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Wye Island Natural Resources Management Area

Eastern Shore Region


Directions & Trail Description

Location: Queenstown, MD. Queen Anne’s County.

Length & Configuration: 6 miles of trails.

Terrain & Surface: Gravel and dirt with occassional roots, ruts, and branches.

Technical Difficulty: Easy.

Elevation change: Flat

Caution: Shared use with hikers and equestrians. Can be wet and slippery after rain. Bring insect repellent. This is an environmentally sensitive area so ride accordingly. Fall hunting season from mid-October to late November.

Wye Island Trail Map

Note: This trail map is a graphical representation designed for general reference purposes only. Read Full Disclaimer.


From Bay Bridge (East bound): Travel 12.5 miles eastbound on Route 50 and turn right onto Carmichael Road. Travel 5.1 miles on Carmichael Road till you cross the Wye Island Bridge. From the Wye Island Bridge, travel south on Wye Island Road for approximately 4.2 miles. Numerous public parking areas are available along Wye Island Road.

From Easton (West bound): Travel westbound on Route 50 to the Maryland Route 213 traffic light. Continue west on Route 50 for three miles and look for sign (Wye Island NRMA) and turn left onto Carmichael Road. Follow above directions.

General Description:
Located in Queen Anne's County between the Wye and Wye East Rivers in the tidal recesses of the Chesapeake Bay, the island's tidal wetlands and 30 miles of shoreline provide a diverse habitat for an abundance of wildlife. Wye Island's more than twelve miles of multi-access trails provide a way to explore the island's tidal wetlands and view the wildlife. Visitors can see a variety of birds and animals including ducks, geese, wading birds, Bald Eagles, the endangered Delmarva Fox Squirrel, whitetail deer, and many other species.

The Trails:

The trails are unpaved and generally level. Use caution after it has rained. When wet, the trails can become very slippery. Riders may encounter obstacles such as roots, ruts and branches. Unless otherwise posted, trails are open to hikers, cyclists and equestrians. This is an environmentally sensitive area so come here to enjoy the scenery and amazing wildlife but tread lightly and leave no trace.

Wye Island Road: 4.2 miles (easy)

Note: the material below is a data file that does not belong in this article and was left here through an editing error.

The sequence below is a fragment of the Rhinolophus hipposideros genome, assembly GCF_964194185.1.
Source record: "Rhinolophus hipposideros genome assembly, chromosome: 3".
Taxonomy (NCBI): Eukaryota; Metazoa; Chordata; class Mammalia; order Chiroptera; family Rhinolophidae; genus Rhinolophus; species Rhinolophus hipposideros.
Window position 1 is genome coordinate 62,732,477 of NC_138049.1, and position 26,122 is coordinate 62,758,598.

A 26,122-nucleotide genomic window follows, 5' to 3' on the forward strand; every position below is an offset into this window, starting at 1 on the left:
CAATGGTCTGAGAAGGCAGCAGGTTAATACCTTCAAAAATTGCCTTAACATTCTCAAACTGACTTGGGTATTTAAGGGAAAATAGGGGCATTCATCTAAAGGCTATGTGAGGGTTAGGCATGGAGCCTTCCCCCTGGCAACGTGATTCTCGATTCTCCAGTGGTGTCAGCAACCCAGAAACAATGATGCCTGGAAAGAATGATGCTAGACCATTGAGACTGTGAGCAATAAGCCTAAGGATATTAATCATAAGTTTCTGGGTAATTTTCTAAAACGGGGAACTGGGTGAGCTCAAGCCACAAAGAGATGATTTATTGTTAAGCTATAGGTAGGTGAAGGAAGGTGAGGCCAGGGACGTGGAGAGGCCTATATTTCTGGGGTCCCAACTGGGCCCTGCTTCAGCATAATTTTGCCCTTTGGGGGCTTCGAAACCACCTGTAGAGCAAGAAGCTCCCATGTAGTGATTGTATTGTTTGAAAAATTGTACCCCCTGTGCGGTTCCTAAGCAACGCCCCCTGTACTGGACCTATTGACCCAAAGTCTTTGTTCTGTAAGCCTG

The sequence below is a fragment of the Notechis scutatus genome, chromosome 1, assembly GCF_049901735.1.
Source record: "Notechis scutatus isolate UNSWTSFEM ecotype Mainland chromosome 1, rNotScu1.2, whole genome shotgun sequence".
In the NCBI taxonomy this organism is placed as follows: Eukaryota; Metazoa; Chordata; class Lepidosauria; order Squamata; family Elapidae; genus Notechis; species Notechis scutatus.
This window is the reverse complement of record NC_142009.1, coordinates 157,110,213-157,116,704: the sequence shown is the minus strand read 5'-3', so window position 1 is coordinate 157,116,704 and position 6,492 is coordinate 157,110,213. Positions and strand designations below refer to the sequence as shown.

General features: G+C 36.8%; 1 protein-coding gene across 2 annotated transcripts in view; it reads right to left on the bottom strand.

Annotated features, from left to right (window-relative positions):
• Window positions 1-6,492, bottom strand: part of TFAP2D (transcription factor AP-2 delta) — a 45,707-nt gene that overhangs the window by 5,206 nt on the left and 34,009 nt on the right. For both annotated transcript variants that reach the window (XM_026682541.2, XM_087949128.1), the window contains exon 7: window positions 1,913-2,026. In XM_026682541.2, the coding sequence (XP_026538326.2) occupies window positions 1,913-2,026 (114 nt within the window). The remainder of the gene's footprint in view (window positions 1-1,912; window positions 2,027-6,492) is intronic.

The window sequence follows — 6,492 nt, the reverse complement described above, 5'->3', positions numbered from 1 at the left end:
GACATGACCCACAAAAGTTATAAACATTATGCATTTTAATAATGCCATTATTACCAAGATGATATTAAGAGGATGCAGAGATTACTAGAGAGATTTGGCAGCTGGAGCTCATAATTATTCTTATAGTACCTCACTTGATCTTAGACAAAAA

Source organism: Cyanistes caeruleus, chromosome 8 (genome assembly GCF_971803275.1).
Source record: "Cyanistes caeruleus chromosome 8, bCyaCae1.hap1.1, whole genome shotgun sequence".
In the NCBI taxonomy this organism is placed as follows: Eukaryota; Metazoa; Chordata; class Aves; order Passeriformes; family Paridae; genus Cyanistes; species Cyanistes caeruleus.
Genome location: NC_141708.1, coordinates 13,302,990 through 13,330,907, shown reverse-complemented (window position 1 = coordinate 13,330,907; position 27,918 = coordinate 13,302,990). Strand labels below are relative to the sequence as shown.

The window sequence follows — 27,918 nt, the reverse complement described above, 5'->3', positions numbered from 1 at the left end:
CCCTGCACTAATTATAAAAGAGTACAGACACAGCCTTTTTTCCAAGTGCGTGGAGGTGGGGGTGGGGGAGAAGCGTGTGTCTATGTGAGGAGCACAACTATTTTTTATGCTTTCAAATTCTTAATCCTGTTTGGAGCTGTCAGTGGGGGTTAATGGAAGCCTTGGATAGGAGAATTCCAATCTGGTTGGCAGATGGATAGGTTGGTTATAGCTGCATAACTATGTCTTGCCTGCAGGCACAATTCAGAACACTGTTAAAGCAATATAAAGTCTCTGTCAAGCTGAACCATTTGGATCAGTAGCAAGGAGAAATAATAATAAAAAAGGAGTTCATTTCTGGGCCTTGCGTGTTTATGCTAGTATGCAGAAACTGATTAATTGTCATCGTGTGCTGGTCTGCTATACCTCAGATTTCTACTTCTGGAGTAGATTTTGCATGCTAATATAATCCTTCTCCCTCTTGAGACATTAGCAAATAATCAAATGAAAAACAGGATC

Wye Island Road is a multi-use trail utilizing the county road and the gravel road from Wye Island Bridge to the Ferry Point parking area. This trail gives visitors the overall picture of Wye Island, from agricultural fields to the old growth forest.

Holly Tree Trail: 1.5 miles (easy)
Visit the old Holly Tree, more than 250 years old, a short distance (520 feet) from the trailhead. Enjoy viewing a variety of wildflowers among the field's planted warm season grasses.

Osage Trail: .6 mile (easy)
Named for the abundant population of Osage trees on the island, this loop trail provides a view of waterfowl in Big Woods Cove. Osage trees are distinguished by their large seedpods, which are nearly the size of softballs. Osage trees originated in a small region of Texas, Oklahoma and Arkansas, which was home to the Osage Indians, who used its wood for bows. Osage trees have been planted as hedge fences all over the midwestern and eastern United States.

West Corner Trail: .5 mile (easy)
Agriculture has historically played a large role on Wye Island. Follow this trail on the ends of an agricultural field and discover two scenic views of Bennett's Point on the far side of the Wye River. Ferry Landing Trail can be accessed from this trail.

Ferry Landing Trail: 1.1 miles (easy)
Enjoy the natural cover provided by the Osage Orange trees as you make your way down to Drum Point. This wide trail was once an access road to an old hand-drawn ferry that ran from Wye Island to Bennett's Point. For another scenic route, take the Jack-in-the-Pulpit Trail (0.5 mile - moderate), which forms a circular route between Ferry Landing Trail and the sandy beach at Drum Point. This is an ideal spot for a picnic lunch overlooking the water.

Dividing Creek: Trail 2.5 mile (easy)
Beginning at the Equestrian Parking area, this long trails follows the edge of an agricultural field where a wide variety of songbirds and sometimes whitetail deer are seen. This trail gives you an opportunity to view the open sky often filled with soaring crows, as well as turkey and black vultures. This is also a great area to watch for Delmarva Fox Squirrels.

Note: Hikers, cyclists and equestrians are encouraged to avoid traveling on agricultural fields. Please use trails, buffer strips and grass waterways for access. Horses and bicycles are prohibited on the Schoolhouse Woods Nature Trail. Please obey all signs. Areas may be closed to access due to weather or hazardous conditions. Please call ahead to confirm access.

For more information:

NRMA Website: Maryland Department Of Natural Resources

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